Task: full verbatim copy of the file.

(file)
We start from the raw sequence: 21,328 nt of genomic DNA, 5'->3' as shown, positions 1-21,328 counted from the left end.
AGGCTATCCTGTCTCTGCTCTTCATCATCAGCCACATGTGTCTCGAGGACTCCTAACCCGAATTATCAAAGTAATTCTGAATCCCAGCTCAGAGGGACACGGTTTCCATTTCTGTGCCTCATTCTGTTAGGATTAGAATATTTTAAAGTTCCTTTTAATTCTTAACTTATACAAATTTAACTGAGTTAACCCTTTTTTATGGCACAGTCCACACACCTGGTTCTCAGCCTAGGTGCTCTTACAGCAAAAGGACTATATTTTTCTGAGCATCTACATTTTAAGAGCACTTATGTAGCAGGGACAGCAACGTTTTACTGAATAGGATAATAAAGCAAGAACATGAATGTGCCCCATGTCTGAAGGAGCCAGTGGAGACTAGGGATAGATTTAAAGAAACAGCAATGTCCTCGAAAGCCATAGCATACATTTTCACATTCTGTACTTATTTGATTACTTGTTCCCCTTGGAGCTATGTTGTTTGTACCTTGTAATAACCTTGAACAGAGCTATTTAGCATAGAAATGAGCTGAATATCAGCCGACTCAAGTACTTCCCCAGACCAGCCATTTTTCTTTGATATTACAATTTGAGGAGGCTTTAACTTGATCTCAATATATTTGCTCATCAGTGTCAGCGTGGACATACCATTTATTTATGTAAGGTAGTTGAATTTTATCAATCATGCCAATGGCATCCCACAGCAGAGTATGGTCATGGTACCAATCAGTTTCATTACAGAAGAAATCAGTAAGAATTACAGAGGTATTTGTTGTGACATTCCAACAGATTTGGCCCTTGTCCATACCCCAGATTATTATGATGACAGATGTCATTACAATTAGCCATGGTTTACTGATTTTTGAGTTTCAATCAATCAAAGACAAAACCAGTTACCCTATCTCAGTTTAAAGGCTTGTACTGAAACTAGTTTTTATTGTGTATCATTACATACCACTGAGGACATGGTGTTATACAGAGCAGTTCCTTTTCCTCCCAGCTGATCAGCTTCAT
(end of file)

We start from the raw sequence: 21,328 nt of genomic DNA, 5'->3' as shown, positions 1-21,328 counted from the left end.
AGGCTATCCTGTCTCTGCTCTTCATCATCAGCCACATGTGTCTCGAGGACTCCTAACCCGAATTATCAAAGTAATTCTGAATCCCAGCTCAGAGGGACACGGTTTCCATTTCTGTGCCTCATTCTGTTAGGATTAGAATATTTTAAAGTTCCTTTTAATTCTTAACTTATACAAATTTAACTGAGTTAACCCTTTTTTATGGCACAGTCCACACACCTGGTTCTCAGCCTAGGTGCTCTTACAGCAAAAGGACTATATTTTTCTGAGCATCTACATTTTAAGAGCACTTATGTAGCAGGGACAGCAACGTTTTACTGAATAGGATAATAAAGCAAGAACATGAATGTGCCCCATGTCTGAAGGAGCCAGTGGAGACTAGGGATAGATTTAAAGAAACAGCAATGTCCTCGAAAGCCATAGCATACATTTTCACATTCTGTACTTATTTGATTACTTGTTCCCCTTGGAGCTATGTTGTTTGTACCTTGTAATAACCTTGAACAGAGCTATTTAGCATAGAAATGAGCTGAATATCAGCCGACTCAAGTACTTCCCCAGACCAGCCATTTTTCTTTGATATTACAATTTGAGGAGGCTTTAACTTGATCTCAATATATTTGCTCATCAGTGTCAGCGTGGACATACCATTTATTTATGTAAGGTAGTTGAATTTTATCAATCATGCCAATGGCATCCCACAGCAGAGTATGGTCATGGTACCAATCAGTTTCATTACAGAAGAAATCAGTAAGAATTACAGAGGTATTTGTTGTGACATTCCAACAGATTTGGCCCTTGTCCATACCCCAGATTATTATGATGACAGATGTCATTACAATTAGCCATGGTTTACTGATTTTTGAGTTTCAATCAATCAAAGACAAAACCAGTTACCCTATCTCAGTTTAAAGGCTTGTACTGAAACTAGTTTTTATTGTGTATCATTACATACCACTGAGGACATGGTGTTATACAGAGCAGTTCCTTTTCCTCCCAGCTGATCAGCTTCAT